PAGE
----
One of the areas in which not much work is done within the CA is in a further unpacking and development of the key notions of functionings and capabilities. Let us take a first look at ways to make the notions ‘functionings’ and ‘capabilities’ more sophisticated (We will have more posts on the question of the precise nature of ‘functionings’ and ‘capabilities’ over the next months).
A first distinction, introduced by Martha Nussbaum, is between ‘[combined] capabilities’, ‘basic capabilities’, ‘internal capabilities’ and ‘external circumstances’. For Nussbaum, combined capabilities, or in shorthand ‘capabilities’, are the answer to the question “what is a person able to do and to be?”. “They are not just the abilities residing inside a person but also the freedoms or opportunities created by a combination of personal abilities and the personal, social and economic environment” (2011: 20). Internal capabilities are “the characteristics of a person (personality traits, intellectual and emotional capacities, states of bodily fitness and health, internalized learning, skills of perception and movement)” (2011: 21). Combined capabilities are the internal capabilities in combination with the social, political, economic and cultural conditions of someone’s life. So a government (or other actor) wanting to enhance human capabilities, should try to enhance people’s internal capabilities but also to shape the external conditions in such a way that they are capabilities-enhancing.
One could summarize this as follows:
[combined] capabilities = internal capabilities + external circumstances.
Note that in much earlier work in the 1980s and 1990s, Nussbaum used another terminology, namely
external capabilities = internal capabilities + external circumstances
but Nussbaum (2000: 84, fn 94) mentions that David Crocker convinced her to change this terminology, rightly so I think.
I think that the substantive distinction that Nussbaum makes here is helpful. It helps those who want to apply the CA, or develop it further theoretically, to have a more refined set of notions to work with.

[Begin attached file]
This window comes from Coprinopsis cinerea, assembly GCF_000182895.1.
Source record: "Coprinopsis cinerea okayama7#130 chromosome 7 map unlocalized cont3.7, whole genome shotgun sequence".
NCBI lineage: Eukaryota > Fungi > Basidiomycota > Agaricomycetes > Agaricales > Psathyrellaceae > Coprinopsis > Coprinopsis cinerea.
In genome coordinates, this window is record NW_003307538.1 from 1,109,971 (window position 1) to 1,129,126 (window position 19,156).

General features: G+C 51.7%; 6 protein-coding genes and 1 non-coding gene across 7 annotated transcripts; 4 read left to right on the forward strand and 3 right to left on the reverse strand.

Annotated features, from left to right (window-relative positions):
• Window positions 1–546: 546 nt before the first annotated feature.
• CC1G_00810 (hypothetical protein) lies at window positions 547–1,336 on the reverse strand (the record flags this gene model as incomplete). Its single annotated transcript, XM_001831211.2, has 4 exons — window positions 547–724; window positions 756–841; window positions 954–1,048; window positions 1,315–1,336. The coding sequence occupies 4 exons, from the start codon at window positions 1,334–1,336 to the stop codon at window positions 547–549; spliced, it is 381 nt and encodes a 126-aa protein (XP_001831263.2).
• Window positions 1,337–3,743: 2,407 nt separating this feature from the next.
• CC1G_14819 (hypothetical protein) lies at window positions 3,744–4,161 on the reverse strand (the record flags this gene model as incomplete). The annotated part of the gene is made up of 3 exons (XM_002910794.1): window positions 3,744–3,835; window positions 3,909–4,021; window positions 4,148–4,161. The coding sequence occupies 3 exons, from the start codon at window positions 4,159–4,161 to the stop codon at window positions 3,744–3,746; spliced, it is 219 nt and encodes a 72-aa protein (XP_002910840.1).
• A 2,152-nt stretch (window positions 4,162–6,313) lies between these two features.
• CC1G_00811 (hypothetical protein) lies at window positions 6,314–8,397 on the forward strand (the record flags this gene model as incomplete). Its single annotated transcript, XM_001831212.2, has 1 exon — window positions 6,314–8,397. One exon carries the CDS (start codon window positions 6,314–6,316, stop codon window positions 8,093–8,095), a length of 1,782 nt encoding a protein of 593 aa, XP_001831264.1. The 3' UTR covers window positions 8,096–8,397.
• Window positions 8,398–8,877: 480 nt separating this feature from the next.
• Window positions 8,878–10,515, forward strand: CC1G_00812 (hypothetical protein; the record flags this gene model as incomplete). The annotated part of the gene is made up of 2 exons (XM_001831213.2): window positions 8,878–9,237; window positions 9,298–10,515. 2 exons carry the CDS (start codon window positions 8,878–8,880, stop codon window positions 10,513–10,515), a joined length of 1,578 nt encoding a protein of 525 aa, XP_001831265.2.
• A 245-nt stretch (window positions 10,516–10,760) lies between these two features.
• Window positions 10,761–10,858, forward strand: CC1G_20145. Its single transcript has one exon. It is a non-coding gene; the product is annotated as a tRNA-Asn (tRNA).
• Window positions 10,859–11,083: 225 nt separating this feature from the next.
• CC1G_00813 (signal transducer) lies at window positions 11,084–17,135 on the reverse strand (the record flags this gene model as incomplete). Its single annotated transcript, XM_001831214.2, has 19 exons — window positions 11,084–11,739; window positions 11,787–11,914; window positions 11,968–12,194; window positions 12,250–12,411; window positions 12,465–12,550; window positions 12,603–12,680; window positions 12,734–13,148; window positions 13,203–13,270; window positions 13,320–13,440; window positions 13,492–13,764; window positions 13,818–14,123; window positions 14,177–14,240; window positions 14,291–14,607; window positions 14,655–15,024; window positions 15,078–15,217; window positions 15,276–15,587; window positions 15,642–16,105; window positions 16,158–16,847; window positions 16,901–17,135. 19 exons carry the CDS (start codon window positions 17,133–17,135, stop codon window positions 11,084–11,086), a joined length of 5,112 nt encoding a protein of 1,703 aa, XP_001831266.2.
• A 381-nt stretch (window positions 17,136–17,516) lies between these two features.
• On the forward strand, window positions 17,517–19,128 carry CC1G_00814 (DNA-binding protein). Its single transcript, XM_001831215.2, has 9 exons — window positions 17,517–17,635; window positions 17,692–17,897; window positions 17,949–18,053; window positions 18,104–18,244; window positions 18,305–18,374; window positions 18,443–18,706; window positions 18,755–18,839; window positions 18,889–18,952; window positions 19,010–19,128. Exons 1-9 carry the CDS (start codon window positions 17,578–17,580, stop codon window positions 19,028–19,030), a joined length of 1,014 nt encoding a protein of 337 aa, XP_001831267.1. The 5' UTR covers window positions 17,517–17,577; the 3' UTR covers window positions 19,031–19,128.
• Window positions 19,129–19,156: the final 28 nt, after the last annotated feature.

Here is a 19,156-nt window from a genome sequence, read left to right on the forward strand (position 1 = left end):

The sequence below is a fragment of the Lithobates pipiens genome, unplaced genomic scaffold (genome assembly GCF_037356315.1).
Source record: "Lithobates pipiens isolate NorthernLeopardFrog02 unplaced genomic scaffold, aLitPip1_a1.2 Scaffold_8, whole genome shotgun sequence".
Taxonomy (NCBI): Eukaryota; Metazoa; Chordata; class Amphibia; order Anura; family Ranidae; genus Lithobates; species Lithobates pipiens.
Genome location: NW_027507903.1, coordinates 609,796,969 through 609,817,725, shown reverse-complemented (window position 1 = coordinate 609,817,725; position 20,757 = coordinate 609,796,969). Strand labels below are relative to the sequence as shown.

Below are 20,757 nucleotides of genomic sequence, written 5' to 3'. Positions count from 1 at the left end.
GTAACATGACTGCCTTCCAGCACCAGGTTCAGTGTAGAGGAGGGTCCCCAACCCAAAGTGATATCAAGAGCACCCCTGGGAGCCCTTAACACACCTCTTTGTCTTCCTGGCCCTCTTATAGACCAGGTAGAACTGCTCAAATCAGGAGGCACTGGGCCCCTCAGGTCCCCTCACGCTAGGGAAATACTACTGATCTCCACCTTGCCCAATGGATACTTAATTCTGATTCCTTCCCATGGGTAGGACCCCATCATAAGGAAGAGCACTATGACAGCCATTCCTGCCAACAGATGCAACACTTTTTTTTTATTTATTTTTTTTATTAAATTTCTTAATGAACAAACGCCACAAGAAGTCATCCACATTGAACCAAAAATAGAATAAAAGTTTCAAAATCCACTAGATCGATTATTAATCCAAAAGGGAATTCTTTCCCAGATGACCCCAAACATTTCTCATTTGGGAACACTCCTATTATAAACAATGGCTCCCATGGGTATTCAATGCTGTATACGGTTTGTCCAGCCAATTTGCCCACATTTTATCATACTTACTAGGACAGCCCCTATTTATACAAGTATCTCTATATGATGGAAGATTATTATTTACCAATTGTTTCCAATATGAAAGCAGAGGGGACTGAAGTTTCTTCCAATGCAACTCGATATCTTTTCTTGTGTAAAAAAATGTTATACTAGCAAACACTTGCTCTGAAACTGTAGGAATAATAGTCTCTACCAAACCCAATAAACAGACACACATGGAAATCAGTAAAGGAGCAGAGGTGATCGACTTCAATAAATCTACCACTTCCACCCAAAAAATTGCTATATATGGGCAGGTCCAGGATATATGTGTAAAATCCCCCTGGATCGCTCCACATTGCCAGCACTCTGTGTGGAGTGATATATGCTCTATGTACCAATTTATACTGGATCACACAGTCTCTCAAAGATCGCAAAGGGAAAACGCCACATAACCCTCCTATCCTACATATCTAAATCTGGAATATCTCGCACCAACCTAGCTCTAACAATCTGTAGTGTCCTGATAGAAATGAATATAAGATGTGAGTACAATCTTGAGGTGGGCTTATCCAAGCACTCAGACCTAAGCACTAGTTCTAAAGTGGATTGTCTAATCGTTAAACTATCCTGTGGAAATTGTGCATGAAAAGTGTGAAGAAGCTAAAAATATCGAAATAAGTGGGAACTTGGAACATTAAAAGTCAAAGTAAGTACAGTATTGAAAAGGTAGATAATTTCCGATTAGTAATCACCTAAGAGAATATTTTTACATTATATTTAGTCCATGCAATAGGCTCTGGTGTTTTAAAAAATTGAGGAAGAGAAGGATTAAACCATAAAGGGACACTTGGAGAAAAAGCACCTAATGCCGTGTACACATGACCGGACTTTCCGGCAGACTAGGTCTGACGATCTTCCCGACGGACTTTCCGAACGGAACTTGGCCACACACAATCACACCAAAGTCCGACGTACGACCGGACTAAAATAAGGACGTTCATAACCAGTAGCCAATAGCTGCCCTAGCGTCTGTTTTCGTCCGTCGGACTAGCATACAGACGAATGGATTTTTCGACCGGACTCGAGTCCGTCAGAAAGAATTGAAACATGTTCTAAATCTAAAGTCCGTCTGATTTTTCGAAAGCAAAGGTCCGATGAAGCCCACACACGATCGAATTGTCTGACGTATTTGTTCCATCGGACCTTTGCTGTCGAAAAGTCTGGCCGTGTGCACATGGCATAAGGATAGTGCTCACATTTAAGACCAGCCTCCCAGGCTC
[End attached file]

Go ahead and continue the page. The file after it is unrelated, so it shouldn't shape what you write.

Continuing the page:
A final category that Nussbaum introduces is basic capabilities. These are “innate powers that are either nurtured or not nurtured… Basic capabilities are the innate faculties of the person that make later development and training possible” (2011: 23-24). The basis capabilities are thus part of what the ‘natural lottery’ gives us – though how the basic capabilities are developed is at least to some extent in human hands.
Here, I think the terminology is confusing. ‘Basic’ was used by Sen in a different sense, and is also used in contemporary political theory/philosophy in yet another different sense, as I explained in post [CA01]. Under those circumstances, in which a term is already used in two widespread ways, I think it is not helpful to introduce it in yet another way, especially not if there would have been equally good alternative terms. Perhaps ‘inborn capabilities’ would have been a better term?
Nussbaum, M. (2000) Women and Human Development: The capabilities approach, Cambridge UP.
Nussbaum, M. (2011) Creating Capabilities: The Human Development Approach, Belknap/Harvard UP.